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Tuesday, 31 March 2015

Kin Kin Ban Mian in KL vs Kin Kin Ban Mian in Singapore

Having tried the Dried Ban Mian in Restoran Kin Kin in Kuala Lumpur (KL) two years ago, and still remembering how nice it was, I was glad when Kin Kin came to Singapore. However, it took me a while to finally decide to drop by to try it, because when it first opened, the queue could take 2 hours (including waiting time) so I wasn't about to do that for any food at all.

I finally got to try it today anyway, and would be writing about the Dried Ban Mian (handmade noodles) at the KL's Kin Kin and the local Kin Kin.

Well, here comes the verdict:

Kuala Lumpur's Restoran Kin Kin
40 Jalan Sultan Sulaiman, Kampong Baru, 50300 Kuala Lumpur, 
Wilayah Persekutuan Kuala Lumpur, Malaysia
Tel: +601 163728069

It came in a big bowl with pale, spaghetti-like noodles, Ikan bilis (anchovies), chilli paste, spring onions and a poached egg - a very simple getup of a meal. It was my first time trying out dried version of Ban Mian (usually it is cooked in soup), so we were told by our KL friend to toss them together and dig in.

The first bite was incredible - it was delicious despite the simple ingredients. The noodles were springy and the noodles mixed in the homemade chilli paste were very spicy and delicious - the taste stayed in my mind for months, and it was hard not to crave it.

Price-wise, it was RM6.00 (around SGD$2.50 as of today), meaning to say that it was a very affordable price as a meal. The only drawback was the setting - an old, non-airconditioned coffee shop but when the food is so good, what's forgoing 30 minutes of comfort?

Singapore's Kin Kin Chilli Pan Mee
534 MacPherson Road, Singapore 368220
Tel: 6743 1372

The Singapore's version ... oh well, there is a more extensive menu, for one. It came in a big bowl with a side bowl of vegetable soup on the side - something which I appreciated, and deemed as rather thoughtful. Of course, the price of one bowl of Signature Dry Chilli Ban Mian here cost SGD$5.00 here.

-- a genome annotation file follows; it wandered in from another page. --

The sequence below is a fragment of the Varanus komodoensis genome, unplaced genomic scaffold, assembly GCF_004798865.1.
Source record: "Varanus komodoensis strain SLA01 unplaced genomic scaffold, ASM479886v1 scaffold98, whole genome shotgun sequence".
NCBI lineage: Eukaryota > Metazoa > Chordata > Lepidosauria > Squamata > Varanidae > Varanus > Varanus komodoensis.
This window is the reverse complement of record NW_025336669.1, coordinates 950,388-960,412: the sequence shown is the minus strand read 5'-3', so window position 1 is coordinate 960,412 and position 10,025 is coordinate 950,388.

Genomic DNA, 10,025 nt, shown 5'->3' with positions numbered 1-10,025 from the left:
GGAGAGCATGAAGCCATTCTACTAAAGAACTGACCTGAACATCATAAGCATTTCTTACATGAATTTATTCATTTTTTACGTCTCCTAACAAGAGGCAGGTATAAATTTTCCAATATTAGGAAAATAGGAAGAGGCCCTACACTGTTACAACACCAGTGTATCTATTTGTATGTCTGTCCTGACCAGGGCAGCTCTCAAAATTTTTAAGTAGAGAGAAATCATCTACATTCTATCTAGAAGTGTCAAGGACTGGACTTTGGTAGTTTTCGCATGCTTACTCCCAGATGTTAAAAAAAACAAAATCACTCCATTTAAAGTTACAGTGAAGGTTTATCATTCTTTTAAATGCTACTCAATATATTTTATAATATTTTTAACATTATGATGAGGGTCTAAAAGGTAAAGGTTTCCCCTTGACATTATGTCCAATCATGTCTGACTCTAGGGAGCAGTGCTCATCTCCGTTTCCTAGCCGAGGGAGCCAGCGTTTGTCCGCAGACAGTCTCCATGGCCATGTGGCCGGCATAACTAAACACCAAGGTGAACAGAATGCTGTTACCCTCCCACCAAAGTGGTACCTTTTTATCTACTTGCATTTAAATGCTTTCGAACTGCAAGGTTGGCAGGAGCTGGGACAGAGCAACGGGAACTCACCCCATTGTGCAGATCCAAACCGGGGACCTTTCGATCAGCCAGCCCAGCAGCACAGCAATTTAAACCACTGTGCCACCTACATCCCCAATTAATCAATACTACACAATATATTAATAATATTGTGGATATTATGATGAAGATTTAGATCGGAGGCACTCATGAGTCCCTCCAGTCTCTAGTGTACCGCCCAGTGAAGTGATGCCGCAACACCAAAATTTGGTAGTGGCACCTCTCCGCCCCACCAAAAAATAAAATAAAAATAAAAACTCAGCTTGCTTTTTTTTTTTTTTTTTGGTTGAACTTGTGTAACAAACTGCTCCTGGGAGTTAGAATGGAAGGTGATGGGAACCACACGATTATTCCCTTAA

The noodles were served with a little chilli, ikan bilis (anchovies), meat balls, a poached egg and shallot in lieu of spring onion.

I began to toss the noodles with the other ingredients (always get a thrill of poking the egg yolk and watching it flowing luxuriously over my food). Upon taking the first bite, I found it to be rather bland in flavor - there was not much hint of spiciness, nothing like the one I had in KL. I tried a second bite, and came up with the same verdict. Maybe they are trying to tailor the taste to suit locals' tastebud (cannot be too spicy).

Then I spotted the "Pan Mee Chilli" on the tabletop and that made all the difference. I slowly added chilli powder in dollop after dollop - after about 5 full dollops (I love spicy food by the way), the taste was finally adjusted to a close resemblance of the one I had in KL. Now my noodles was spicy and crispy with the anchovies, and I enjoyed it tremendously.

The addition of meatballs was another nice touch. Lastly, the restaurant is air-conditioned so it was comfortable eating here, even during lunch hours.

I enjoy both the noodles in KL and Singapore - but ambience wise I would choose Singapore for sure, as well as for the soup that balances the dryness of the noodles well.

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